Attendees visited the General Assembly offices of their elected officials and expressed their position on policies related to school choice, strengthening families, increased services to veterans and support for law enforcement, protection of life at all stages, homeland security, women in business, opioid intervention and prevention, and many more. “Our members are committed to communicating our shared conservative principles with their state elected officials that represent them in both the Virginia House of Delegates and Virginia Senate,” said Ellen Nau, VFRW president. “Our VFRW women have strong voices, are community leaders, are mothers and grandmothers that lead by example. It is important for us to continue to be active and engaged not only in the election of our Republican candidates, but to also aid in the promotion of common sense conservation legislation that will continue to improve the quality of life of women and families across our great Commonwealth.” Membership in the Virginia federation is available to all Republican women in Virginia through clubs located in all Congressional Districts.


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Op/Ed & Letters

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You’re your child’s advocate DONNA FLETCHER As a parent, I recognize that I am my children’s biggest advocate and I work hard to make sure that they have the best learning opportunities inside and outside of the classroom. When I relocated from Washington, D.C. to Florida, I struggled to find schools that were rigorous in their instruction, included strong community and parental involvement, provided a diverse selection of extra-curricular activities, and offered the support services my children needed. Eventually, I found a school that met the majority of my expectations, but that school was located in a different county. As a result, I relocated to an address within that area. With a background in education and familiarity with the District of Columbia Public Schools system (DCPS) through my older children, I constantly found myself comparing the materials being taught at my children’s elementary school to the lessons that were taught in DCPS over 15 years earlier. To my chagrin, my younger children were lagging far behind, academically. Therefore, my search to find a more rigorous academic program led me to placing my younger children in a private, Christianbased school. However, I have found that while private schools promote a superior academic experience, in actuality, they lack more than they The LEGACY NEWSPAPER Vol. 4 No. 3 Mailing Address 409 E. Main Street 4 Office Address 105 1/2 E. Clay St. Richmond, VA 23219 Call 804-644-1550 Online www.legacynewspaper.com

deliver. Academic rigor, community and parental involvement, extracurricular activities, and the passion needed to encourage the love of learning were all missing from the private school my children attended. Thus, my search continues. The new national education law, the Every Student Succeeds Act (ESSA), gives more power back to states to determine their own academic standards, but provides several grant opportunities to ensure school districts are implementing evidenced-based interventions to improve academic achievement. Student Support and Enrichment Grants combine several programs from No Child Left Behind to improve academic achievement by providing all students with funding for improved school conditions, wellrounded learning, and efficient use of technology. Title IV, Part B of ESSA also provides opportunities for communities to expand or establish community learning centers, which provide a broad array of resources; including meaningful parent engagement. Florida has updated its academic standards in an attempt to align them with college-and-career-ready expectations twice, since 2011; the most recent update occurred in 2015. However, Florida’s ESSA plan does not explain the process through which updates have occurred. Florida does attempt to emphasize a well-rounded education by including The LEGACY welcomes all signed letters and all respectful opinions. Letter writers and columnists opinions are their own and endorsements of their views by The LEGACY should be inferred. The LEGACY assumes no responsibility for unsolicited material. Annual Subscription Rates Virginia - $50 U.S. states - $75 Outside U.S.- $100 The Virginia Legacy © 2016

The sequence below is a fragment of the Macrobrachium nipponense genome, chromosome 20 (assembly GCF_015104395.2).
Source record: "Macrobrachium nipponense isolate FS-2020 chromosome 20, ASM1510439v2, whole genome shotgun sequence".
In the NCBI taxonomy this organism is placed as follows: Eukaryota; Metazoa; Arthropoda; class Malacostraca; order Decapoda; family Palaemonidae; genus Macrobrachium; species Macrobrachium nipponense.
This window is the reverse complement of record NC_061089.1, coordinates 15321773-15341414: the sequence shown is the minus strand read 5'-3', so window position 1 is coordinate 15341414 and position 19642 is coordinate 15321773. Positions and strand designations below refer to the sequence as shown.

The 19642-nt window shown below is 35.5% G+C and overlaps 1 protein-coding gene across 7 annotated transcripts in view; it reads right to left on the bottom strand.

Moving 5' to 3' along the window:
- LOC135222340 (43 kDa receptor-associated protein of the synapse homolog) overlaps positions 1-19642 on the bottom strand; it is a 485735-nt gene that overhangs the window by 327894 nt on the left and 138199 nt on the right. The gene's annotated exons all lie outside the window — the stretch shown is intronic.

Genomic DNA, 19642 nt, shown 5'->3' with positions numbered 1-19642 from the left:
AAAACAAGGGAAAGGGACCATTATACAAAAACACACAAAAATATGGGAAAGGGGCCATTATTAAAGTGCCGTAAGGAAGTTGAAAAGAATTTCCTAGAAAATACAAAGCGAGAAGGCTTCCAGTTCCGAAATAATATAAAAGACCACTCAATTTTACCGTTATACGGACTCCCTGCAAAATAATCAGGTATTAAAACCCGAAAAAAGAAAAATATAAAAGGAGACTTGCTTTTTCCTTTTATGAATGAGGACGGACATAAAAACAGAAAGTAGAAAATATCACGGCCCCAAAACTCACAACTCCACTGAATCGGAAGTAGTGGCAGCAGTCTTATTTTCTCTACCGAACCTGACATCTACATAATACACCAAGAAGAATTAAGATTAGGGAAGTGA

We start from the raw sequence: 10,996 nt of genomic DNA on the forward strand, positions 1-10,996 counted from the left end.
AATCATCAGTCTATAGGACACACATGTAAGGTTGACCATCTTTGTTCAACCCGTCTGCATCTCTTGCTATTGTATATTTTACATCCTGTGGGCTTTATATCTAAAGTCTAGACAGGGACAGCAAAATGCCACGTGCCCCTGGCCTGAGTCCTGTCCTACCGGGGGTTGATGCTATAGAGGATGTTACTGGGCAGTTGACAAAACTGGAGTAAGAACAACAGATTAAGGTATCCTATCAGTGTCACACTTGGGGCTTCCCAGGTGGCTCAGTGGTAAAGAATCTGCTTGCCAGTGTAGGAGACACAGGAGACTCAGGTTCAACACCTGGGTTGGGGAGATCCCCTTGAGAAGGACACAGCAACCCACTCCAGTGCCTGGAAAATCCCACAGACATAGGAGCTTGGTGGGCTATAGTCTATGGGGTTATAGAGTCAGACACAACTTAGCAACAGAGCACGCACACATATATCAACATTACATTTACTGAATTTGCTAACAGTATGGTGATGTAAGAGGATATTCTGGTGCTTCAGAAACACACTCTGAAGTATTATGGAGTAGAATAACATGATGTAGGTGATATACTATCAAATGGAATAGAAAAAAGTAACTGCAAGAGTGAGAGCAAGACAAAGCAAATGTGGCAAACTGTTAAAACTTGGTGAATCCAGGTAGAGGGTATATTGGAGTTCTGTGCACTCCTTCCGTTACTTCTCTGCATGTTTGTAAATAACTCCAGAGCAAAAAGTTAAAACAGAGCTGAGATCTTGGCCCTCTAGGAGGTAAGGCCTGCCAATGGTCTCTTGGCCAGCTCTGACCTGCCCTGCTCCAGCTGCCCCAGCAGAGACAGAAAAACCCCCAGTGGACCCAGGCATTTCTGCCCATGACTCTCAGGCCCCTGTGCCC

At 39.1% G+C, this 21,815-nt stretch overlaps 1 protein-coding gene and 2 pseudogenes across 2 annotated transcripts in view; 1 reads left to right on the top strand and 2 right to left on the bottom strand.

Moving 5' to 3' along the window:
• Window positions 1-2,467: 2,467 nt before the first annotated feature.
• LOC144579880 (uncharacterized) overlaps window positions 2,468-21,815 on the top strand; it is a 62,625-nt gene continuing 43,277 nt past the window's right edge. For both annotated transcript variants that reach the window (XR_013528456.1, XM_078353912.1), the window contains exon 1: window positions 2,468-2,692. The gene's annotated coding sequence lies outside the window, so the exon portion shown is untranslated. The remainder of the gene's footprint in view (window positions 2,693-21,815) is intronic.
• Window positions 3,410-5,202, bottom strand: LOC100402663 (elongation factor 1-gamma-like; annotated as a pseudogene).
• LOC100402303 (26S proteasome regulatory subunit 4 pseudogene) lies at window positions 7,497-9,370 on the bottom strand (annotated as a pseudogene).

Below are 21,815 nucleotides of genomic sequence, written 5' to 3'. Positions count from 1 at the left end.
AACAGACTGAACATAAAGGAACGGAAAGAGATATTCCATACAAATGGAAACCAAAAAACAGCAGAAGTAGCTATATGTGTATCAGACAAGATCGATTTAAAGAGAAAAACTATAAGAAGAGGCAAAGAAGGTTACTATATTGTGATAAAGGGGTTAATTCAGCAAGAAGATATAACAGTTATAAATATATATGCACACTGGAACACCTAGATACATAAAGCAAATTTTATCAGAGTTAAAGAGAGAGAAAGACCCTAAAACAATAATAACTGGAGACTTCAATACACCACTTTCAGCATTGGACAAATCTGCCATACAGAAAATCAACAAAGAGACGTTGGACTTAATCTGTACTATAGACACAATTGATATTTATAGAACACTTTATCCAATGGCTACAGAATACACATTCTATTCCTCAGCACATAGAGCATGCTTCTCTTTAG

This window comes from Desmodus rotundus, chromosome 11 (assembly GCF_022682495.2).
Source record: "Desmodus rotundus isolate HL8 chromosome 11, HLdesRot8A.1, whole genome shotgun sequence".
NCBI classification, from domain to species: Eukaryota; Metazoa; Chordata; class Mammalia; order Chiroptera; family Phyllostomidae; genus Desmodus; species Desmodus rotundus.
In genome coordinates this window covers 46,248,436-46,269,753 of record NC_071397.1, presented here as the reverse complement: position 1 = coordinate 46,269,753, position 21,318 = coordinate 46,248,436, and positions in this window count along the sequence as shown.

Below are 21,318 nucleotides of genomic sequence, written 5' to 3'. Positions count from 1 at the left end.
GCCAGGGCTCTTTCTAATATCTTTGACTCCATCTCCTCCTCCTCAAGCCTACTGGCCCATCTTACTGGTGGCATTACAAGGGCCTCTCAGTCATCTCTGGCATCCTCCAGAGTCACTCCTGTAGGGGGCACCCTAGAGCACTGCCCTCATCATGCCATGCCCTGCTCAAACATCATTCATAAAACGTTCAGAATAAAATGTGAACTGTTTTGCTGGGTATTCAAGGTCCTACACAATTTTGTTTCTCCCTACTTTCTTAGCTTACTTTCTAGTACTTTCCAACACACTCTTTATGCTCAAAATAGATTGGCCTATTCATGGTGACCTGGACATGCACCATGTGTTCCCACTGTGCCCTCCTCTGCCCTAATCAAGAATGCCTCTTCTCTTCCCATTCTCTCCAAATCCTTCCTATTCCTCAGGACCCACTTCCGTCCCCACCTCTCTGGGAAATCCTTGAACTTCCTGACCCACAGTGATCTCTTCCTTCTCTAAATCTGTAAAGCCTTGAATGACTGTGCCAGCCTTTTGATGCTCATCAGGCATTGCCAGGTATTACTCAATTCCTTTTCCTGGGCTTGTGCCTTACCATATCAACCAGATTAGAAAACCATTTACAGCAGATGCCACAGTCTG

progress in science and social studies as an indicator of school success. However, Florida fails to include progress in English Language Proficiency (ELP) as an indicator of school success and will only provide assessment instructions in English; despite a diverse student population. Furthermore, Florida does not incorporate student subgroup (race/ ethnicity) data in its school grading system. Student subgroup data will only be reported on school report cards. This process does not guarantee struggling subgroups will be identified and supported. Florida proposes to use a simple A-F grading system to identify underperforming schools. For schools that do not earn a “C” grade after two years, the plan calls for the schools to close or turn over operations to a charter or an external operator. While schools are held accountable for continued failure, as a parent, I am concerned about the impact on students who are enrolled during the two-year improvement period. Lastly, Florida does not explain how it will use the set-aside Title I dollars for school improvement or how the state will encourage the equitable distribution of funds. Overall, while the plan clearly articulates its intentions, it provides little explanation for how the stated goals will be achieved. How can I, as a parent, get more involved and